Does keyword density still exist?
In this blog, I will be discussing the common SEO technique of optimising for a thing known as keyword density: a once very effective content writing tactic to catapult your pages to the first page of search results. We will learn exactly what keyword density is, if it’s still effective in 2021 and how you can modernise the understanding of keyword density for SEO.
What is keyword density?
Firstly, we must understand what keyword density is. Keyword density simply means how much a specific keyword or key phrase is mentioned within a piece of content. During the early days of Google’s algorithm and page ranking, the algorithm would only have a basic understanding of how relevant a page is to a search term by seeing how many times that search term is mentioned within the page. With such a basic and easily manipulated understanding of relevancy, people would begin using a groundbreaking and highly advanced SEO optimisation technique: spam the keyword in your content so Google thinks your content is far more relevant than your competitors.
Is keyword density still a factor in SEO?
Thankfully, Google’s many algorithms (Search is handled by 200+ different algorithms!) have managed to come to a better understanding as to what is relevant to a search term, and more importantly what is a high-quality result. The old tactics of keyword density is no longer viable or effective in SEO. Even Google, way back in 2011, cleared this up in a YouTube video by Matt Cutts, saying:
So if you think that you can just say, I’m going to have 14.5% keyword density, or 7%, or 77%, and that will mean I’ll rank number one, that’s really not the case. That’s not the way that search engine rankings work. So the way that modern search engines, or at least Google, are built is that the first time you mention a word — hey, that’s pretty interesting. It’s about that word. The next time you mention that word, it’s still about that word. And once you start to mention it a whole lot, it really doesn’t help that much more. There’s diminishing returns. It’s just an incremental benefit, but it’s really not that large. And then what you’ll find is if you continue to repeat stuff over and over again, then you’re in danger of getting into keyword stuffing, or gibberish and those kinds of things. So the first one or two times you mention a word, then that might help with your ranking, absolutely. But just because you can say it seven or eight times, that doesn’t mean that it will necessarily help your rankings.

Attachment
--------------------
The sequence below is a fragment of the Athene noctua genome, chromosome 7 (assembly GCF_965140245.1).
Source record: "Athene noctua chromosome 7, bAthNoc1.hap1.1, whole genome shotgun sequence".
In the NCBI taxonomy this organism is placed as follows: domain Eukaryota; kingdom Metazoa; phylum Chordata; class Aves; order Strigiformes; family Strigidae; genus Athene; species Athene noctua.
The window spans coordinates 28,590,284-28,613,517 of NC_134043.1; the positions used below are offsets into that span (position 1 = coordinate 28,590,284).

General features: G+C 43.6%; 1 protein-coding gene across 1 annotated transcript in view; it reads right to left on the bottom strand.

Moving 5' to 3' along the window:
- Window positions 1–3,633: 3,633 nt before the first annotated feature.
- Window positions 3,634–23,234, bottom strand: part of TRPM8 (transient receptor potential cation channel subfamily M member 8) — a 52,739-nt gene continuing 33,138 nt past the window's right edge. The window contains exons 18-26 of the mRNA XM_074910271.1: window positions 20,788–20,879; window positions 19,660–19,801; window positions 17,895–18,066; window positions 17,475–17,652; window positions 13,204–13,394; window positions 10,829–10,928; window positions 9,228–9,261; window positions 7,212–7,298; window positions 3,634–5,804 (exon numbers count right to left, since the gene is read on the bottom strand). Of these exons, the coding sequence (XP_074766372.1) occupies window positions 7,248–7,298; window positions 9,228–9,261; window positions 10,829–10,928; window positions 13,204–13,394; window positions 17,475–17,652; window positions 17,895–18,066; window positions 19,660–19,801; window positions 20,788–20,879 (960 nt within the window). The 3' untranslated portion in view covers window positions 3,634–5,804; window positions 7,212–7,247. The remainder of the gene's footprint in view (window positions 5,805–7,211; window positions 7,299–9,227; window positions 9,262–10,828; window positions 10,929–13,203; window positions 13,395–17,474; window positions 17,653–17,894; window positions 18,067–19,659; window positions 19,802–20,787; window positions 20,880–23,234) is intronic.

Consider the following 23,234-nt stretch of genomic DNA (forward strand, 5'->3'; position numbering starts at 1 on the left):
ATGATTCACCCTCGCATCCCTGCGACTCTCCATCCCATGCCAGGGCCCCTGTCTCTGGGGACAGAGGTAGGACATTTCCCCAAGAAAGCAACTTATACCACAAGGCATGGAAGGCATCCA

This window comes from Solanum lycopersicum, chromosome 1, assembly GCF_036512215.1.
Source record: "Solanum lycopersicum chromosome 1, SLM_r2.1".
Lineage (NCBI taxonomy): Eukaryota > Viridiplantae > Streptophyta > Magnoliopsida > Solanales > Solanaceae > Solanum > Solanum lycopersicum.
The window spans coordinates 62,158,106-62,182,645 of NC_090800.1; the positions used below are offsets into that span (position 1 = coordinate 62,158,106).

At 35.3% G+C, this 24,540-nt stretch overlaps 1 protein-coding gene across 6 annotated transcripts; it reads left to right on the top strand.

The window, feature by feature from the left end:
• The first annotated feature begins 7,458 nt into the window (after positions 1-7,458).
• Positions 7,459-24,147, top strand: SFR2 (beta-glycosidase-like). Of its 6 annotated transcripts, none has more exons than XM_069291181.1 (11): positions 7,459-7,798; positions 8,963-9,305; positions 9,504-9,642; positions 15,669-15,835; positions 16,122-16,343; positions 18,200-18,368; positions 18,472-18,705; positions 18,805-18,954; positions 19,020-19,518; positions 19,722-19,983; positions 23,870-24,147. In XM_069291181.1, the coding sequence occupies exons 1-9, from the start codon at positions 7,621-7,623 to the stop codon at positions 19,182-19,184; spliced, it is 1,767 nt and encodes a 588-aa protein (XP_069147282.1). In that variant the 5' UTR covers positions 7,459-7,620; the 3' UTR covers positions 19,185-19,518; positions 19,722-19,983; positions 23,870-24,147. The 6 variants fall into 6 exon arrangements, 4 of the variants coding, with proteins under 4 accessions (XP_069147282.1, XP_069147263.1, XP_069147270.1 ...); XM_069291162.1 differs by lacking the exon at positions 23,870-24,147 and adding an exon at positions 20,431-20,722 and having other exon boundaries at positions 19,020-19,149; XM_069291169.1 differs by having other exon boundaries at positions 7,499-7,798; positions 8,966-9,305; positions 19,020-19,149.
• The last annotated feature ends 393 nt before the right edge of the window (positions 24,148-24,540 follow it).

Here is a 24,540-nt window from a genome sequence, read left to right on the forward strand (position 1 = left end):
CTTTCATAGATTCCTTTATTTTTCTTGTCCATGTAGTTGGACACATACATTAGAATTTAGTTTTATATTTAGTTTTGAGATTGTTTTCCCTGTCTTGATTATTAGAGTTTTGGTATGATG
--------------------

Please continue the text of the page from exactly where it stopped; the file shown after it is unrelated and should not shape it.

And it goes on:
Today, Google takes a more holistic approach to understanding the relevancy of your content. When you are optimising your content for keywords, it is no longer about how many times you can stuff your keyword into the content, or the density of your specific phrase. With LSI (Latent Semantic Indexing) Google will use related words, topics and synonyms to understand the relevancy of your content. For example, if you were to optimise your blog about an iPhone 7 you need to consider related phrases and topics such as: Apple, mobile phones, smartphones, technical hardware, iOS etc. This will make your content more relevant to your keyword and more high-quality than people who decide to stuff their content with “iPhone 7” as much as they can.
With Latent Semantic Indexing, it is completely possible for an authoritative website with high-quality content to rank for search terms and keywords that are not exactly mentioned in the content. For example: a freelance web designer may rank for search terms such as web design company, web design agency etc, even if those exact terms are not included in the content. This is because Google understands that a freelance website designer is still relevant to an agency or company that offers web design as a service – although they are still two different things. Another example for the locals is that Google can understand that the word “Scouse” is the same as Liverpool. If a local business is optimising their pages for Liverpool services, their website will also rank well for search terms that include “Scouse” instead of Liverpool. Again, “Scouse” will not be mentioned in the content, but Google understands that “Scouse” is highly relevant to Liverpool, which is mentioned in the content.
Keyword density as it was once understood and used, is no longer an option for modern SEO. In 2021, relevancy is understood by your content’s overall topic relevance, including the use of related keywords, subjects and synonyms as opposed to targeting a density for an exact match keyword.